After the gift-giving holidays – Hanukkah and Christmas – homes and apartments are bursting at the seams with more stuff. Knick-knacks, novelties, gewgaws, tchotchkes, odds and ends of all sorts are crowding out space where the familiar stuff currently resides.
For most of us, parting with some old familiar goodies requires a change in behavior. And if you want to make that change, there’s hope! This episode offers some behavioral science to help you with the process.
One of the biggest things you need to overcome is Status Quo Bias. This is the big hairy elephant in the room. We love to hang on to old stuff, in part because our default is to keep stuff, not get rid of it – that’s the status quo. Ridding yourself of old stuff to make way for the new requires overcoming this intensely powerful default.
Priming. Begin your journey to unload stuff by opening up 3 or 4 bags or boxes and laying them in plain sight. You’re more likely to fill them if they’re open and ready to use than if you must fetch a new one each time you fill the previous one. Make the choice to give something away as easy as possible.
Joint Comparison. If you only look at one item at a time, you’ll find a good reason to keep it. Force yourself to compare two or three like items and to rid yourself of one of them. That way, you’re creating an environment where you might say: “This old cookie-sheet is in worse shape than this other cookie sheet and, since I haven’t used it in a year, I’ll give it away.”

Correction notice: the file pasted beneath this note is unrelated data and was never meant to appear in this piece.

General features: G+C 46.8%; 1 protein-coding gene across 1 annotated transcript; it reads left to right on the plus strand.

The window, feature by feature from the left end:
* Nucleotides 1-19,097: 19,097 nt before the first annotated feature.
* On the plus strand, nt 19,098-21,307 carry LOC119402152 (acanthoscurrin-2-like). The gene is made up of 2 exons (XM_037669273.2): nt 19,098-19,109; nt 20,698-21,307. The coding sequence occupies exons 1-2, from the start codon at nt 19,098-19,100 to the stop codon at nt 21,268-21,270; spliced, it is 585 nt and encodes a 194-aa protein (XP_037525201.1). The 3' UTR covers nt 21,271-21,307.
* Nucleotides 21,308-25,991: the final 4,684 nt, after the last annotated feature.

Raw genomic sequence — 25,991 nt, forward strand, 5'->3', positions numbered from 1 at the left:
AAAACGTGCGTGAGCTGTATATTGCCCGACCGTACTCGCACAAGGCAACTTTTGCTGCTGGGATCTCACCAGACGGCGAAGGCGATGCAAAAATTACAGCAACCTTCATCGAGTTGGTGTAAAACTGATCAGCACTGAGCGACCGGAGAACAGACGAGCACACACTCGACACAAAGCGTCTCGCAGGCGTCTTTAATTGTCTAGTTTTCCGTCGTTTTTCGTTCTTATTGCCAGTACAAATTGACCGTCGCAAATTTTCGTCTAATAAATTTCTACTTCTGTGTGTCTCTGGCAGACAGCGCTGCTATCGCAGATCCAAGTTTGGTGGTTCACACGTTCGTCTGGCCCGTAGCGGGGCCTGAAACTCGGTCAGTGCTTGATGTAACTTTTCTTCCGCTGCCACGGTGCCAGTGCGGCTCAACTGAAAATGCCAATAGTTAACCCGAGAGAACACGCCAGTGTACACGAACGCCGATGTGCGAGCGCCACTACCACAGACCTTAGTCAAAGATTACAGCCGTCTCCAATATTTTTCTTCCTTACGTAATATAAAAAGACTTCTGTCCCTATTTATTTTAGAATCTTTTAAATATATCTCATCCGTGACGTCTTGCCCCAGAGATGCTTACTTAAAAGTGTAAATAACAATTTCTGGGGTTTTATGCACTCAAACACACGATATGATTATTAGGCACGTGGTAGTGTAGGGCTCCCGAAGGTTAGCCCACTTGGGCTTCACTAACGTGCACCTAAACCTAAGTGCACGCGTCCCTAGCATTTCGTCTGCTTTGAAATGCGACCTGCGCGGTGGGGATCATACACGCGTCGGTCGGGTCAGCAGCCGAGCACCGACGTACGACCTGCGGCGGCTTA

Social Accountability. The best solution for cleaning out a kitchen, bathroom or garage to make way for newer things is to enlist the help of a trusted friend or relative. Ideally, they could become recipients for some of your gently-used items; however, the important thing is that having a comrade-in-arms will reduce the probability of assigning ‘save’ to items best identified as ‘give away.’
When/Then Statement. Use a commitment statement to orient your actions, such as, “When I get home from work on Friday night, then I’m going to set out my packing boxes.” And, “When I wake up on Saturday morning, then I’m going to start cleaning out my closet.”
Getting rid of stuff can be difficult, but when space begins to run short, you’re going to be forced to make some decisions. You want plenty of room for all the new stuff that you just received as gifts, don’t you? Then get started!
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